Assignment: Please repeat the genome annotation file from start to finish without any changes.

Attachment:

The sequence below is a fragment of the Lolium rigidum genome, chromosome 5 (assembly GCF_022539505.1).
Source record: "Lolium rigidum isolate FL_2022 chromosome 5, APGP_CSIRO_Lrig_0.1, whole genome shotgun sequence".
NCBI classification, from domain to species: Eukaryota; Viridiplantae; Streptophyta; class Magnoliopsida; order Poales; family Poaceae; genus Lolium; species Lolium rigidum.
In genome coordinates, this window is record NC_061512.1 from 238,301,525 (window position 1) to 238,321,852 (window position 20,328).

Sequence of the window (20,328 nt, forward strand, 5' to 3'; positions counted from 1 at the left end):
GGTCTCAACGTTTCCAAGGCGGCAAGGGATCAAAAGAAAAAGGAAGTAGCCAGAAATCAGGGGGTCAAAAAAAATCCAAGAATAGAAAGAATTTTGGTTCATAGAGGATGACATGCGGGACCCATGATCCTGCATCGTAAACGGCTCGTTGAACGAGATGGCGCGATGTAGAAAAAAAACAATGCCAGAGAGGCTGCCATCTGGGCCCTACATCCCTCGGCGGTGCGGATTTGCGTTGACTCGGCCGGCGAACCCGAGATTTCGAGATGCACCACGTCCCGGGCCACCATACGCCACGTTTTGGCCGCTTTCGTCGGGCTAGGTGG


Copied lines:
The sequence below is a fragment of the Lolium rigidum genome, chromosome 5 (assembly GCF_022539505.1).
Source record: "Lolium rigidum isolate FL_2022 chromosome 5, APGP_CSIRO_Lrig_0.1, whole genome shotgun sequence".
NCBI classification, from domain to species: Eukaryota; Viridiplantae; Streptophyta; class Magnoliopsida; order Poales; family Poaceae; genus Lolium; species Lolium rigidum.
In genome coordinates, this window is record NC_061512.1 from 238,301,525 (window position 1) to 238,321,852 (window position 20,328).

Sequence of the window (20,328 nt, forward strand, 5' to 3'; positions counted from 1 at the left end):
GGTCTCAACGTTTCCAAGGCGGCAAGGGATCAAAAGAAAAAGGAAGTAGCCAGAAATCAGGGGGTCAAAAAAAATCCAAGAATAGAAAGAATTTTGGTTCATAGAGGATGACATGCGGGACCCATGATCCTGCATCGTAAACGGCTCGTTGAACGAGATGGCGCGATGTAGAAAAAAAACAATGCCAGAGAGGCTGCCATCTGGGCCCTACATCCCTCGGCGGTGCGGATTTGCGTTGACTCGGCCGGCGAACCCGAGATTTCGAGATGCACCACGTCCCGGGCCACCATACGCCACGTTTTGGCCGCTTTCGTCGGGCTAGGTGG